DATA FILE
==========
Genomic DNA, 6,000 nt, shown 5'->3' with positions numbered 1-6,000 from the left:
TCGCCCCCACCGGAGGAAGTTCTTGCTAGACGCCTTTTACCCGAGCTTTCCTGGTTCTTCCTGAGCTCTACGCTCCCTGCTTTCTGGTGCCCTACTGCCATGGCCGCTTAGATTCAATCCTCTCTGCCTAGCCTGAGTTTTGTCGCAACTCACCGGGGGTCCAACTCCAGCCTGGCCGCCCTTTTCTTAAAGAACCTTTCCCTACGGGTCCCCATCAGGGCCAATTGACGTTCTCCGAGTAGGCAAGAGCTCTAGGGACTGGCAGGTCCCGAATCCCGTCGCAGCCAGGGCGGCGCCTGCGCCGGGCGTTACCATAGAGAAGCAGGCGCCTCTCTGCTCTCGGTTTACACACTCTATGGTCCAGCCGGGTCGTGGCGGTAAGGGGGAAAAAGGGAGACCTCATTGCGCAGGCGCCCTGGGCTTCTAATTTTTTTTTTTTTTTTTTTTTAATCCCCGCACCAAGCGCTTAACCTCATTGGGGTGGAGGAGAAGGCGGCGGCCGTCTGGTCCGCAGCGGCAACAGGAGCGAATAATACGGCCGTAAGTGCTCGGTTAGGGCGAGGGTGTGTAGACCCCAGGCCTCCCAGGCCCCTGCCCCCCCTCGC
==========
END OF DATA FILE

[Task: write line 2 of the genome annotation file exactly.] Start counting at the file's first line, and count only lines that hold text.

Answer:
TCGCCCCCACCGGAGGAAGTTCTTGCTAGACGCCTTTTACCCGAGCTTTCCTGGTTCTTCCTGAGCTCTACGCTCCCTGCTTTCTGGTGCCCTACTGCCATGGCCGCTTAGATTCAATCCTCTCTGCCTAGCCTGAGTTTTGTCGCAACTCACCGGGGGTCCAACTCCAGCCTGGCCGCCCTTTTCTTAAAGAACCTTTCCCTACGGGTCCCCATCAGGGCCAATTGACGTTCTCCGAGTAGGCAAGAGCTCTAGGGACTGGCAGGTCCCGAATCCCGTCGCAGCCAGGGCGGCGCCTGCGCCGGGCGTTACCATAGAGAAGCAGGCGCCTCTCTGCTCTCGGTTTACACACTCTATGGTCCAGCCGGGTCGTGGCGGTAAGGGGGAAAAAGGGAGACCTCATTGCGCAGGCGCCCTGGGCTTCTAATTTTTTTTTTTTTTTTTTTTTAATCCCCGCACCAAGCGCTTAACCTCATTGGGGTGGAGGAGAAGGCGGCGGCCGTCTGGTCCGCAGCGGCAACAGGAGCGAATAATACGGCCGTAAGTGCTCGGTTAGGGCGAGGGTGTGTAGACCCCAGGCCTCCCAGGCCCCTGCCCCCCCTCGC